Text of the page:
It’s almost always a binary political world
Have you ever wondered what Malcolm Turnbull’s version of the Golden Rule might be? Here are some plausible options: ‘Do unto others what you will moan and whinge about if they later do unto you.’ ‘Set up Guardian Australia to do unto others what you’ve really wanted to do unto them yourself.’ ‘Leak about others as regards what you say they’ve done unto you.’ ‘Get the ABC to do unto Abbott what you’re dying to do unto him yourself.’ Fun, isn’t it? And it’s fun because deep down it’s clear to all and sundry that Mr Turnbull lacks the self-awareness gene. Here’s a man who plotted, leaked, collaborated and schemed for years to be in a position to bring down Mr Abbott (with the clear help of many cabinet ministers and others in the Liberal party for whom loyalty is an alien concept) and then, a few years later, when the same thing happened to him he sulked and moaned and complained – he’s still complaining actually – and cast aspersions and basically acted as though he were twelve years old.
There are two ways to play the political game. You can be Machiavellian and play it rough and hard and when the cards turn against you you take it all in good grace and with a wry smile on your face. Or you can shun the Black Hand machinations and scheming and play it straight up. I can accept either, which is why I have more respect for Mr Morrison if he did in fact sneakily knife Malcolm in the back (to go with his knifing of Tony) than if he actually believed Malcolm should stay as leader and take the Libs into the 2019 election. But what no one can bear, at least no one outside the tight little Turnbull circle which includes the ABC (who love nothing more than a lefty conservative) and the Guardian Australia (ditto, plus, well, he did found them, a fact they forgot to ever mention), is someone who is happy to knife others but who is a cry baby when it happens to him. Malcolm, stop being a total loser. As ye sow so shall ye reap. It’s not rocket science.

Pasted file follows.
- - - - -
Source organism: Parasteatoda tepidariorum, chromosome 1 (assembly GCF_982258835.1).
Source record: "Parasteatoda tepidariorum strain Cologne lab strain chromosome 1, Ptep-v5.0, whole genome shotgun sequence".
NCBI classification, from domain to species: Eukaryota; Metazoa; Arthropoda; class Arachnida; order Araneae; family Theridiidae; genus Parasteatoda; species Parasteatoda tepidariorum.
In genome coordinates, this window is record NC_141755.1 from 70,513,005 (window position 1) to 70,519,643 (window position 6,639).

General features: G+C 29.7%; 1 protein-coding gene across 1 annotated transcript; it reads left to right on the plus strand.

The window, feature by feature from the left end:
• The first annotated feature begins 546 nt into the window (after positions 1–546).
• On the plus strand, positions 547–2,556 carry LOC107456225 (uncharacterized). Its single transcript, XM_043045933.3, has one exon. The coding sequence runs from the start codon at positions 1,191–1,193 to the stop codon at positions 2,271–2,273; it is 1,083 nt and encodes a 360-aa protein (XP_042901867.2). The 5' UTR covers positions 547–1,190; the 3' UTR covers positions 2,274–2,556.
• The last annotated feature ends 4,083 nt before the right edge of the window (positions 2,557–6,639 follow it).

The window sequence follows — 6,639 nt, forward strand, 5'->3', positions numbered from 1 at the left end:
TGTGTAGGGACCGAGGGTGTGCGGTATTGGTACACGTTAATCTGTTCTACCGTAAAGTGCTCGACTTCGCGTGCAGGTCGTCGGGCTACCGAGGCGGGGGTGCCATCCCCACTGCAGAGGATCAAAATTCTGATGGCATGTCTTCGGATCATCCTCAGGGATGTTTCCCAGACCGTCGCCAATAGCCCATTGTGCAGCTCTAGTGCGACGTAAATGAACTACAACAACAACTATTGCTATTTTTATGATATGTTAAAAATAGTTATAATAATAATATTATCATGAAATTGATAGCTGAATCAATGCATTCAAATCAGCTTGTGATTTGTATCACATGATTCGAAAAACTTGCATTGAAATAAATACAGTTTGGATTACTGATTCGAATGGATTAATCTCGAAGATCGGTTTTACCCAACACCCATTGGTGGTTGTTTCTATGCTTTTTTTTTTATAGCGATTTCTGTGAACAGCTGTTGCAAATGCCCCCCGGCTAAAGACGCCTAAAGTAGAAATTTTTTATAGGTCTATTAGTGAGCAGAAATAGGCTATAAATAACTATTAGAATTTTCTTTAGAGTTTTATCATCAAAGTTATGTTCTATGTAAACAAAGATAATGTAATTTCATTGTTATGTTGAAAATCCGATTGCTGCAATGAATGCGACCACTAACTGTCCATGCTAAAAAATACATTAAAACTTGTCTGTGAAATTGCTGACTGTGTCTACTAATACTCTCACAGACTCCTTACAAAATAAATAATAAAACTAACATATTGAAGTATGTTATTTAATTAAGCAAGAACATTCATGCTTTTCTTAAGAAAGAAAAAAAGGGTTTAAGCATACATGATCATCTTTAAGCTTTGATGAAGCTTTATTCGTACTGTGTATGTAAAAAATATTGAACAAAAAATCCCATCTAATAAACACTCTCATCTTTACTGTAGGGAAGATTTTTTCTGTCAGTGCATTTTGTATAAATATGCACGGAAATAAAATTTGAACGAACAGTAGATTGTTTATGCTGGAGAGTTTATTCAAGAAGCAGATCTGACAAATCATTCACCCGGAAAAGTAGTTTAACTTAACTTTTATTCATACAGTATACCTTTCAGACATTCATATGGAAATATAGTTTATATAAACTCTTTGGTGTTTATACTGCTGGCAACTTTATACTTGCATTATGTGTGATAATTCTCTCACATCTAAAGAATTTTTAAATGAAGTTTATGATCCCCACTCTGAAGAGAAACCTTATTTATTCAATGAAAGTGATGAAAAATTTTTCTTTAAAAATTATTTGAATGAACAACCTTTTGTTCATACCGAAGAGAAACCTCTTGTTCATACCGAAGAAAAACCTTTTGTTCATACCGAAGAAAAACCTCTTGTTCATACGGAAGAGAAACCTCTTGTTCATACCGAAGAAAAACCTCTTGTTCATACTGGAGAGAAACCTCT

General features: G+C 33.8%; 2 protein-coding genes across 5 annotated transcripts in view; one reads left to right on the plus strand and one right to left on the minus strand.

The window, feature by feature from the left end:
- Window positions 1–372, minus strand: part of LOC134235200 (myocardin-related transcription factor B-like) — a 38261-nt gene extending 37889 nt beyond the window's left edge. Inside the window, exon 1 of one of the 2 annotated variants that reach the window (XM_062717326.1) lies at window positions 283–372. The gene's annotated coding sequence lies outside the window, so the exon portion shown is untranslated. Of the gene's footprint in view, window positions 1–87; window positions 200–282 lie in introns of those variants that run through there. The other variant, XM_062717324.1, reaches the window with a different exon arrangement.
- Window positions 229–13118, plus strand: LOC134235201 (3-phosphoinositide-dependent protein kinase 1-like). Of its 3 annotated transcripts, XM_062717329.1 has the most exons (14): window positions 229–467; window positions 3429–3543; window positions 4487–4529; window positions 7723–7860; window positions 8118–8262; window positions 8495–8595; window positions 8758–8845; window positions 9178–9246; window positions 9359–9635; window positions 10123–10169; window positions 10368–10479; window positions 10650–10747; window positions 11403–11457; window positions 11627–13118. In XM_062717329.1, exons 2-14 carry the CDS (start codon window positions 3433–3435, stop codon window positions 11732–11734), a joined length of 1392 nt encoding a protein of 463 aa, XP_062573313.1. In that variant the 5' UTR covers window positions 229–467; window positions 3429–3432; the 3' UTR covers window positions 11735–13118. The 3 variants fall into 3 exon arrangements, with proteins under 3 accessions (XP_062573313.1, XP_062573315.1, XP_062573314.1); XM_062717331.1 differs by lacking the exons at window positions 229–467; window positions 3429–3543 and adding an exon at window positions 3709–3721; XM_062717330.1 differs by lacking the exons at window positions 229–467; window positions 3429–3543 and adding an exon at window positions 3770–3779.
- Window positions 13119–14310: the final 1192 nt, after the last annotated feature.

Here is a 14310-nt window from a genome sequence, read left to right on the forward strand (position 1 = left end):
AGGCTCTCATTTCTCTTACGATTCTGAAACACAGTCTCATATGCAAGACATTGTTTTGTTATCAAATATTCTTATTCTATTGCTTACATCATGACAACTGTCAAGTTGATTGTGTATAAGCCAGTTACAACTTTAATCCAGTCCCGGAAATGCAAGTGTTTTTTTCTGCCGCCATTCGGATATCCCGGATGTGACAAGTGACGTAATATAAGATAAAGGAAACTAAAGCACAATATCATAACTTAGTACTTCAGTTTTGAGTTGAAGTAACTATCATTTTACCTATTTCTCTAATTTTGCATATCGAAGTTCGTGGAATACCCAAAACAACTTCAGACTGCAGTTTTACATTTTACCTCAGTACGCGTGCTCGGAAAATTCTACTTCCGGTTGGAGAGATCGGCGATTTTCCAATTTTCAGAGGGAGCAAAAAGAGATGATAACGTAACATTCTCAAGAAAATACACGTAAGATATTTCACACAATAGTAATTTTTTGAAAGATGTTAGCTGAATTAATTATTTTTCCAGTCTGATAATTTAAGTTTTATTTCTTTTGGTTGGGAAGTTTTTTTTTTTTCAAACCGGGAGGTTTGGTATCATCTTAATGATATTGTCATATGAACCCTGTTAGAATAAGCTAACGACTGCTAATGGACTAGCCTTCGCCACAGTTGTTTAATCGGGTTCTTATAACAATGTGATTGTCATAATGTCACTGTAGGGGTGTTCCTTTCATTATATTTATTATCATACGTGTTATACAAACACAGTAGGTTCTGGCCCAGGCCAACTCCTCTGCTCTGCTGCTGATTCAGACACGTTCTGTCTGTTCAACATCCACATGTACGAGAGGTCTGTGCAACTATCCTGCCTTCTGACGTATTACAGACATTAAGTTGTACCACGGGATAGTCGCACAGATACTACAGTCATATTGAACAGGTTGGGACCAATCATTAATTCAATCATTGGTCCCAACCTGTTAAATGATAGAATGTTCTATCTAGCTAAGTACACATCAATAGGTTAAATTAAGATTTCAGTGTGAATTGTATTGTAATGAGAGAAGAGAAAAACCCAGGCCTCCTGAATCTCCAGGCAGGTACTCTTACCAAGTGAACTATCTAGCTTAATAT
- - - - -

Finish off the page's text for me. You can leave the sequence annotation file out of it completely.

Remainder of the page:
Speaking of total losers, wouldn’t it be nice if all of those people who jumped on the Turnbull Express when Mr Abbott was still prime minister – people who actually thought that Malcolm would be a better PM than Tony – would at least come out with a clear, unambiguous mea culpa? Politics is mostly binary my friends (sorry all you identity politics worshippers). You pick between the choices in front of you. I was always a Trump supporter because he was running against Hillary. Pick your poison. Trump was by far the lesser of those two evils and his record since winning the election has made that pick even better in hindsight – since no one could have then expected Mr Trump to have the best record of appointing non-activist judges of any Republican ever; to have cut regulations more than Reagan; to have fought the culture wars vigorously (albeit on insanely too many fronts); to have restored an American foreign policy that is premised on something other than the US being at fault for everything; to have taken on the massively left-leaning media; and to have exposed the extent to which the non-elected elites in Washington DC would go to hinder and cripple an elected president (think massive FISA court abuse, a piss-weak impeachment charade, Mueller, Comey, Democrats who scream ‘believe all women complainants’ when it’s Supreme Court nominee Kavanaugh but who flat out don’t believe her when it’s Democrat nominee Joe Biden).